Compared to Silicon Valley startups, it is safe to say that franchises aren’t the most tech-savvy of businesses. Rarely are sectors such as coffee, cleaning and care regarded as being ahead of the curve. Yet, not only can franchisors benefit from investing in technology but, by tailoring it to their specific needs, they can provide great service whilst leaving competitors wondering what hit them.
It’s certainly been hard to ignore the slew of technology providers that have sprung up in recent years, offering tech solutions that promise to elevate businesses by automating and simplifying tasks. However, Edward Mauleverer, founder and director of Ed’s Garden Maintenance, the gardening franchise, argues that franchisors are better off developing their own bespoke systems rather than purchasing off-the-shelf solutions. With a background as a consultant advising London’s financial companies on which technologies to invest in, Mauleverer knows better than to rely on one-size-fits-all solutions. So, when he noticed a way that tech could improve his franchisees’ service, he decided to invest in something that was specifically developed for Ed’s Garden Maintenance’s needs. “Instead of buying an expensive wizard box with a lot of stuff we wouldn’t use half of, we’ve prioritised the areas that would make a difference to our business,” he says.
The investment resulted in the bespoke platform EdsJobs. “It does bookkeeping, customer management and scheduling,” explains Mauleverer. “EdsJobs basically manages all the stuff done in an office.” He adds that the system saves gardeners from doing the one aspect of their job that they hate. “Gardeners on the whole don’t like admin,” he says.
However, reducing franchisees’ administrative burden isn’t just beneficial to the gardeners; it also improves customer service by decreasing the risk of franchisees accidentally forgetting to show up for appointments. “It prevents the customer getting upset and the brand being damaged,” says Mauleverer.
By simplifying, streamlining and automating the paperwork, EdsJobs enables franchisees to provide customers with consistently spectacular service whilst slashing the time franchisees spend on administrative chores. “When franchisees have finished a job, they can simply press a button on their phones and it will automatically send an invoice to the customer,” explains Mauleverer. “At the end of the day, they know that they don’t have a lot of admin to do.”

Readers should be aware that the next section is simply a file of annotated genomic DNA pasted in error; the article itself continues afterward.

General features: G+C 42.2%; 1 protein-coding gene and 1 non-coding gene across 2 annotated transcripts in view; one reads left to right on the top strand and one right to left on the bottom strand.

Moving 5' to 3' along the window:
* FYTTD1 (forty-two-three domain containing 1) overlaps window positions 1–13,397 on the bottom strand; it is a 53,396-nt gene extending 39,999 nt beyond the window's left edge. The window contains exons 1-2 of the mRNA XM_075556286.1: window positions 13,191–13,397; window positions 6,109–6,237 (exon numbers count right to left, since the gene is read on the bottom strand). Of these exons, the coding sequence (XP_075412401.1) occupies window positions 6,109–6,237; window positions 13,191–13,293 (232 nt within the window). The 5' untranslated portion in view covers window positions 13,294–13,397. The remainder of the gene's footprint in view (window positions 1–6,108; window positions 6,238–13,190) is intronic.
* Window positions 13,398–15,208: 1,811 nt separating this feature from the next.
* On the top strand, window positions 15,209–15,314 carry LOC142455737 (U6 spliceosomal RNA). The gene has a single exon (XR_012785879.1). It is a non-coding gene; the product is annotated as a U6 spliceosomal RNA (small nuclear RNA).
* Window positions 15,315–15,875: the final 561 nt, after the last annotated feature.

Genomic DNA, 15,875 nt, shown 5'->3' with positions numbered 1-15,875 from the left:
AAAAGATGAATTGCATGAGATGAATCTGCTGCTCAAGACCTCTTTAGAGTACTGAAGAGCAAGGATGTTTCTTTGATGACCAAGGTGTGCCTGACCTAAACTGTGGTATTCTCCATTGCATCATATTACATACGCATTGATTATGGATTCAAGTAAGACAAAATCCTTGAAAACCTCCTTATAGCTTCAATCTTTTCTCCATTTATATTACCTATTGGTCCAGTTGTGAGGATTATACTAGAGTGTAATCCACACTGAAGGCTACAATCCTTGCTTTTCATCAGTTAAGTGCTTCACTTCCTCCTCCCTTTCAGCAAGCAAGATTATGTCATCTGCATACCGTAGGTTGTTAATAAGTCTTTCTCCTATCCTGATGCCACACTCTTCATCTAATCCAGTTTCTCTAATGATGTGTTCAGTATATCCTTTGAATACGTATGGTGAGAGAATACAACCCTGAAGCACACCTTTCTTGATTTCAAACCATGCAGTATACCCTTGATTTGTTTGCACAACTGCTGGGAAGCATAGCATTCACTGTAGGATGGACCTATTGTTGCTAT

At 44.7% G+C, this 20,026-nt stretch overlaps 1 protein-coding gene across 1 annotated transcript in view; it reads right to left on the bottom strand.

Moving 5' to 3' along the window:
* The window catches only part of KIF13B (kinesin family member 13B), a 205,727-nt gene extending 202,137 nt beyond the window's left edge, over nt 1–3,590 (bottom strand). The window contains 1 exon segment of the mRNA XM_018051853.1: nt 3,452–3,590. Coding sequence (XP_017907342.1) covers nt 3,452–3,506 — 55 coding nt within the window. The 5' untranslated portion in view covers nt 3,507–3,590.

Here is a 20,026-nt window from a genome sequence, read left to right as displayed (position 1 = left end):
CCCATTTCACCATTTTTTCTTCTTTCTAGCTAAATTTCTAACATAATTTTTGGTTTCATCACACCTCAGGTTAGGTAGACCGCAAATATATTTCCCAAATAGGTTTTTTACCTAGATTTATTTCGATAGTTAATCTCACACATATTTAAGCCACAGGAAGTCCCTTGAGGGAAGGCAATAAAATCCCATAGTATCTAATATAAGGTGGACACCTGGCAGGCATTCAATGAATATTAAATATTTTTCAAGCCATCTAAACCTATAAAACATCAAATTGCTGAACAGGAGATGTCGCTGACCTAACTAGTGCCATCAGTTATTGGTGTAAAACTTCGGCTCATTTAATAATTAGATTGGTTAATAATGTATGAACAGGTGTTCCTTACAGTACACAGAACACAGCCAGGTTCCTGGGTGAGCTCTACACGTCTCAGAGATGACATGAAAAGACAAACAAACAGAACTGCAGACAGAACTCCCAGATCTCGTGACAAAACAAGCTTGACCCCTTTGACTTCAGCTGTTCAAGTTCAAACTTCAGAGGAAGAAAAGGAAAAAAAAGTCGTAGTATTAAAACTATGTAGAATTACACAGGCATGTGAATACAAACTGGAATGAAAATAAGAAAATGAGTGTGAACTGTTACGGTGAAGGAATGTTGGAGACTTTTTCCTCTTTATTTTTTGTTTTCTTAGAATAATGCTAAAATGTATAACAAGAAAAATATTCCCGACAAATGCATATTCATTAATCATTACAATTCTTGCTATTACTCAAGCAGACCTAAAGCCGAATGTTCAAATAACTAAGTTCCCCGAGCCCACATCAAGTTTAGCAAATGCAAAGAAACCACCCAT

Yet EdsJobs is but one way bespoke technology can improve franchises’ service and client relationships. Coffee-Bike, the mobile coffee-shop franchise, launched an app in 2015 that not only allows customers to see when and where franchisees are open for business but also provides franchisees with a nifty anti-theft solution. “[The bike] is equipped with an acceleration sensor, which recognises even the finest movements and sends it to the Coffee-Bike server,” explains Jonas Dambacher, IT manager of Coffee-Bike. This way, franchisees are warned if someone absconds with their bike and are able to pinpoint its exact location via GPS. While no mobile coffee-making units have been stolen yet, the company’s franchisees are no doubt left with a greater sense of security.
Original Poster Company has achieved by” developing its tailor-made cloud sales platform ConsignPak. The software facilitates invoicing, checks inventory and allows franchisees to quickly compare historical sales data. While ConsignPak has reduced franchisees’ administrative burden, Kerry Sherriff, operations manager at The Original Poster Company, urges franchisors not to rush into developing new bespoke technologies. “Research, research, research,” she advises. “[And] take your time – the next big thing may not be the best thing for your network.”
Richard Dancy, marketing manager of Barking Mad, the dog-sitting franchise, couldn’t agree more. “You can end up wasting an awful lot of money,” he says. “We were thinking about launching an app but we weren’t sure how it would help us.”
Barking Mad has instead invested in a bespoke internal online support centre called FIDO, which allows our franchisees to communicate with other franchisees and access operating plans, marketing resources and advice articles. Yet, Dancy adds that investing in tailor-made tech would have been wasted unless Barking Mad hadn’t also spent time and money training its franchisees to use the tools. “That’s something we invest heavily in,” he adds.
While Ed’s Garden Maintenance had the skills and resources to develop EdsJobs in-house, not all franchisors are as fortunate. Thankfully, there is a multitude of developers in the market ready to create the software for them. However, outsourcing tech development isn’t without its risks. “You have to make sure you own the intellectual property of the software,” advises Mauleverer. “I’ve heard many stories where companies have paid someone to develop it only to find out that they don’t even own the software.” Failing to secure ownership of the bespoke solution could see franchises having to pay to use the technology or the developer selling the tech to other companies, which might allow competitors to benefit from the franchisor’s investment.
Ultimately though, tailor-made technology can lead to improved services for customers, minimise franchisees’ administrative burden and ensure that the franchisors’ enterprises turn a greater profit. “By having bespoke technologies, you end up with a very powerful system,” concludes Mauleverer.